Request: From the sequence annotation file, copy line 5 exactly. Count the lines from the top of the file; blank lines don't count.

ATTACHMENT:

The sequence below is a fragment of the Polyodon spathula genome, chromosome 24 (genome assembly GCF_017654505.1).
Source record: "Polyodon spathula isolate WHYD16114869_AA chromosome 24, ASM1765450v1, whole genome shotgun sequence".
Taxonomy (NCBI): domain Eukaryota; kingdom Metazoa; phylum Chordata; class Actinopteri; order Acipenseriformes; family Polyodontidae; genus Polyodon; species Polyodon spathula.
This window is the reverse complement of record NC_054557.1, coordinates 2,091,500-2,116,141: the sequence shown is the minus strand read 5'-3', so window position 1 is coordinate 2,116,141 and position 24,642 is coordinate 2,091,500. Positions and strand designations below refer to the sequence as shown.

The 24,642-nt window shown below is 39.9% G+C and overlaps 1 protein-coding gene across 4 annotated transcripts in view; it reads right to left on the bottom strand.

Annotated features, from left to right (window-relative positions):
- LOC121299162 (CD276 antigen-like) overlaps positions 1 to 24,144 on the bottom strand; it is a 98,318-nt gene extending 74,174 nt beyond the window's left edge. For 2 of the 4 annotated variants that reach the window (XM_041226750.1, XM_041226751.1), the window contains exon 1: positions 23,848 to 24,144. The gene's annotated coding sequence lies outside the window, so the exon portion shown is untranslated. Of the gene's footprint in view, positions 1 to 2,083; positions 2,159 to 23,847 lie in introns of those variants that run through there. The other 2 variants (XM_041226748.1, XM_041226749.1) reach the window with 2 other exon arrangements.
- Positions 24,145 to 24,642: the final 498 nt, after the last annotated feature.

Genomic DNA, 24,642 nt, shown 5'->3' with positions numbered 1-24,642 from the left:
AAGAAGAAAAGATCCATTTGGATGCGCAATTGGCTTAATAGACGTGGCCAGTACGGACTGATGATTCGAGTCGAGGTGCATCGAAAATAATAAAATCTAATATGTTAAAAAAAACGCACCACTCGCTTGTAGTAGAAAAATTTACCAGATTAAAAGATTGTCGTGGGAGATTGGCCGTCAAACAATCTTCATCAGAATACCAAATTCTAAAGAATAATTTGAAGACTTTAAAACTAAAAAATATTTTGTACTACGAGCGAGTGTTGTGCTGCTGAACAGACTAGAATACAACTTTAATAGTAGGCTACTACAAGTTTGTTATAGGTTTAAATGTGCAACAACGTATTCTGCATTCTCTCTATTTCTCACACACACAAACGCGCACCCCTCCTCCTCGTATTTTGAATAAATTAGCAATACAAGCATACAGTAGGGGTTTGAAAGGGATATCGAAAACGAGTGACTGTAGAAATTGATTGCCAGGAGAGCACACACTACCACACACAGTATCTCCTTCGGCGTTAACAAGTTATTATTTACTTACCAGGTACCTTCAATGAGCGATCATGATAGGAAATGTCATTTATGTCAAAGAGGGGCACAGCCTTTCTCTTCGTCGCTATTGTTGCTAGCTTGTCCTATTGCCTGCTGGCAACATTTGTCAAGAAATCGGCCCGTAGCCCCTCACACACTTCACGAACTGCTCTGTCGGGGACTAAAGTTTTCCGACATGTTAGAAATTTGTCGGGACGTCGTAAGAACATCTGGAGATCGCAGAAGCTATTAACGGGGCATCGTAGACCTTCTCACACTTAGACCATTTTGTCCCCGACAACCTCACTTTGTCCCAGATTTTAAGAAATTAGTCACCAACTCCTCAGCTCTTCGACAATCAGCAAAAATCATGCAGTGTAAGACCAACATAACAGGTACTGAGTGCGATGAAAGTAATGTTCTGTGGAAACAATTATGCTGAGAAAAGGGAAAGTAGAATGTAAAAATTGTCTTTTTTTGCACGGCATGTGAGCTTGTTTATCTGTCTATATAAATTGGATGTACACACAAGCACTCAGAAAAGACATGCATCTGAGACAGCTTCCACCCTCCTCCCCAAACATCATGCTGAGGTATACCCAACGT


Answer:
The 24,642-nt window shown below is 39.9% G+C and overlaps 1 protein-coding gene across 4 annotated transcripts in view; it reads right to left on the bottom strand.